A Forestry Division report issued in August said, "West Virginia's woodlands now support more timber than they have since the 1920s."
The volume of trees in the forest grew from 67.1 billion board feet in 1987 to 70 billion board feet in 1995, the Forestry Division said. Commercial-sized tree growth exceeded removals by 421 million board feet a year, the division said.
Despite this progress, West Virginia forests are still recovering from the clearcutting that left them scarred and bare at the turn of the century.
"Most of today's Appalachian forest is an archipelago of second-growth woodlots in an ocean of pasture," biologist George Constantz wrote in his book, "Hollows, Peepers, and Highlanders: An Appalachian Mountain Ecology."
"Logging, farming, road cutting, and other human activities have fragmented the forest.
"This habitat fragmentation lowers the odds that native populations will survive and therefore decreases the diversity of indigenous species," he wrote. "Throughout the world, habitat fragmentation is one of the most serious causes of the present extinction crisis."
Mary Byrd Davis in her book, "Old Growth in the East: A Survey," identifies only 11 documented stands of old-growth forest in West Virginia.
Only five of these are larger than 50 acres. They include a 100-acre stand in Ritchie County and the 133-acre stand of virgin hemlock at Cathedral State Park in Preston County.
Timbering certainly isn't the only human activity, or inactivity, that has destroyed or continues to destroy old forests:
Much of the early deforestation in West Virginia occurred when farmers cleared their land. Forests are cleared today for strip mines or to make way for housing developments, shopping malls and parking lots.
Haphazard land use planning in most of West Virginia and the lack of any type of zoning reduces the chance that old-growth forests will be protected.
Acid rain from power plants that line the Ohio River is believed to make trees weaker and more likely to die from insects or disease. So-called exotic species like the gypsy moth are eating West Virginia's forests.
But timbering is still a big threat. Three new chipboard plants already operating and the proposed Mason County pulp mill would require the equivalent of 50,000 acres of forest every year.
Almost all the timberland in West Virginia is owned by private individuals and corporations. There is little, if any, overall long-term planning for how forests will be treated. The state has no mechanism for deciding what trees located where should and shouldn't be cut down. Private individuals or companies can make decisions on how to use their own land with little regard for how that land fits into the larger landscape of statewide forest resources.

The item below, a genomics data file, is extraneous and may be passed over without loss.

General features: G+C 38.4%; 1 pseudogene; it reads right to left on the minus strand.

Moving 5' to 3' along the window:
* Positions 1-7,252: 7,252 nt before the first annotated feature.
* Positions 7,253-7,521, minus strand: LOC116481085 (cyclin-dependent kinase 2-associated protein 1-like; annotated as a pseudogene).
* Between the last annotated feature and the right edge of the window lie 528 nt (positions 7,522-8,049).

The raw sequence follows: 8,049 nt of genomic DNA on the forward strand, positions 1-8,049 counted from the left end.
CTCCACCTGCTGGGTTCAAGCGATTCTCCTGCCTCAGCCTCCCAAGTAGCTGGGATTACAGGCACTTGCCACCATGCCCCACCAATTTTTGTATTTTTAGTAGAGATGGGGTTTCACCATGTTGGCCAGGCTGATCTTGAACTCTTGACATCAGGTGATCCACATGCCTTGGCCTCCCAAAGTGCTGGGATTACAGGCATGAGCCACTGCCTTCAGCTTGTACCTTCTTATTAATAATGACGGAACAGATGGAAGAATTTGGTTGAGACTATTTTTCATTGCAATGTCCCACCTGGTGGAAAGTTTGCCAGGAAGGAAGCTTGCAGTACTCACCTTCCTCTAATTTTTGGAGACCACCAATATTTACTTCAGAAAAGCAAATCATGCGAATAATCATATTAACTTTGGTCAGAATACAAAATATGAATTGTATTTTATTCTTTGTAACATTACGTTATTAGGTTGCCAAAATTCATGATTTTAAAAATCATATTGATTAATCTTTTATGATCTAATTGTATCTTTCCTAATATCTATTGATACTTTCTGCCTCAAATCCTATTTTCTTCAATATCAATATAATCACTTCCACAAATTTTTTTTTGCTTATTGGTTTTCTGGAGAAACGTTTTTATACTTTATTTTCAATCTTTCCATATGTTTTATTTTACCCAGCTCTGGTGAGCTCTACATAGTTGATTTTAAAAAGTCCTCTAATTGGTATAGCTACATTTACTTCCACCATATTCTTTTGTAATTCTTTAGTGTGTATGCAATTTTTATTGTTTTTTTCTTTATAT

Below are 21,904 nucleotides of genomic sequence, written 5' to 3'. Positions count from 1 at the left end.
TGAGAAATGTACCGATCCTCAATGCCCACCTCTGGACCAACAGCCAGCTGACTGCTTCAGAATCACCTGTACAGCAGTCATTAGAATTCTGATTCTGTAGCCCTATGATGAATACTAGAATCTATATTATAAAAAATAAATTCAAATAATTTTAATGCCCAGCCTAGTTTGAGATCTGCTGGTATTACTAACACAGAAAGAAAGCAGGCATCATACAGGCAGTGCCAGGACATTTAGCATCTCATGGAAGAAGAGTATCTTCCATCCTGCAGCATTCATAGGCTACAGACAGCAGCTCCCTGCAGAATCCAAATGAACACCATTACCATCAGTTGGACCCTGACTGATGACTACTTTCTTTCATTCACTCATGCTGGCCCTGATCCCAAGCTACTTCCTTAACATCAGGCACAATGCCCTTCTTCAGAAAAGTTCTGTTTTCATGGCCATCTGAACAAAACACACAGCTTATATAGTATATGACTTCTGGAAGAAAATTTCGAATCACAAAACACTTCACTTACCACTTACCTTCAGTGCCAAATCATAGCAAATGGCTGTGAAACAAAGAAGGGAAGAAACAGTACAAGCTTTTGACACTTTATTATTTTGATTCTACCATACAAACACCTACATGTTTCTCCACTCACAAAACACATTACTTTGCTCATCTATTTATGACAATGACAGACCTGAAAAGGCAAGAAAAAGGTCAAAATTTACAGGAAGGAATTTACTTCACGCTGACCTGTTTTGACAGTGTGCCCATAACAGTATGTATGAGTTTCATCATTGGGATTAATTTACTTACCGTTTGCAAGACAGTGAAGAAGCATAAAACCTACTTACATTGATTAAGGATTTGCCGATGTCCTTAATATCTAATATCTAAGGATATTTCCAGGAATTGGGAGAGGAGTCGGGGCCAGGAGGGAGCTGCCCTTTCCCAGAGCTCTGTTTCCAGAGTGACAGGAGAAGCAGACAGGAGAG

Logging that is not done properly can ruin streams. Water runoff picks up soil and packs streams with sediment. Fish and other aquatic life can be killed. Banks can be left bare and open to erosion.
Even if logging is done properly, it can fragment forests and lead to loss of wildlife and biodiversity.
Timber industry officials argue the new plants and mills in West Virginia can be supplied by treetops and branches that are currently left in the woods.
David A. Perry, a forestry professor at Oregon State University, cautioned against this method of feeding big timber plants.
"Nutrient concentration of tree trunks is quite low, while that of small branches and foliage is relatively high," Perry wrote. "Whole-tree harvest, in which crowns as well as trunks are removed in the interest of efficiency and "complete utilization," removes far more nutrients than simply harvesting the trunks.
"Recent studies of various areas in the eastern United States have shown particularly high calcium losses in whole-tree harvest," Perry wrote. "Removing old, unmerchantable logs ... eliminates what in some forest ecosystems is an important source of future soil organic matter."
And in West Virginia, many people worry that logging of smaller and smaller trees to feed chipboard mills and pulp and paper mills could cause further damage to forest ecosystems.
Steve Hollenhorst, a professor who teaches recreation management and land-use policy at the WVU forestry school, is among those who fear these developments.
"If we remove sawlogs from our forests at an unsustainable rate, and if we overbuild the side of the industry that uses the low-value resource left behind after logging (i.e. the oriented strand board mills and pulp mills), the outcome is clear," Hollenhorst wrote in an article for the Gazette.
"The amount of sawtimber cut and used for high-value products will eventually decrease. With the decreasing harvest of sawlogs, the OSB and pulp mills will in turn be forced to meet their needs with small trees (not waste material) cut from ever younger and younger stands," Hollenhorst wrote.
"This is the scenario that has played out in eastern Kentucky, where much of the forest never matures past 20 to 40 years. This is the scenario that we all need to work together to avoid in West Virginia."